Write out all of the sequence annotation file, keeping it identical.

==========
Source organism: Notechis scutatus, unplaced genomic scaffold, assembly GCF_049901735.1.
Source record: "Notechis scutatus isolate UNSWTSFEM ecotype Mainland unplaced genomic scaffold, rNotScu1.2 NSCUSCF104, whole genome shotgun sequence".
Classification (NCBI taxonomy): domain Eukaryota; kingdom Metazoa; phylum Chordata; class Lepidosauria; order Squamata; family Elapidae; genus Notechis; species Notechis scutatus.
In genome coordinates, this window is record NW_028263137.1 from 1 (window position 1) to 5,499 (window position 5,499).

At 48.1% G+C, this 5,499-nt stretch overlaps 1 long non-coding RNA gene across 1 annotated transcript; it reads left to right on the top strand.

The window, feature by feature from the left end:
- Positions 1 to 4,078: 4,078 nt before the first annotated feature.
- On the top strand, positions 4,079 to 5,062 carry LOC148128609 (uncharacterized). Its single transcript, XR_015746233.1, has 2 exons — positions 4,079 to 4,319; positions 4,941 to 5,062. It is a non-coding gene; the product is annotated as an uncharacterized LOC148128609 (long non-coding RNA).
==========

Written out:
Source organism: Notechis scutatus, unplaced genomic scaffold, assembly GCF_049901735.1.
Source record: "Notechis scutatus isolate UNSWTSFEM ecotype Mainland unplaced genomic scaffold, rNotScu1.2 NSCUSCF104, whole genome shotgun sequence".
Classification (NCBI taxonomy): domain Eukaryota; kingdom Metazoa; phylum Chordata; class Lepidosauria; order Squamata; family Elapidae; genus Notechis; species Notechis scutatus.
In genome coordinates, this window is record NW_028263137.1 from 1 (window position 1) to 5,499 (window position 5,499).

At 48.1% G+C, this 5,499-nt stretch overlaps 1 long non-coding RNA gene across 1 annotated transcript; it reads left to right on the top strand.

The window, feature by feature from the left end:
- Positions 1 to 4,078: 4,078 nt before the first annotated feature.
- On the top strand, positions 4,079 to 5,062 carry LOC148128609 (uncharacterized). Its single transcript, XR_015746233.1, has 2 exons — positions 4,079 to 4,319; positions 4,941 to 5,062. It is a non-coding gene; the product is annotated as an uncharacterized LOC148128609 (long non-coding RNA).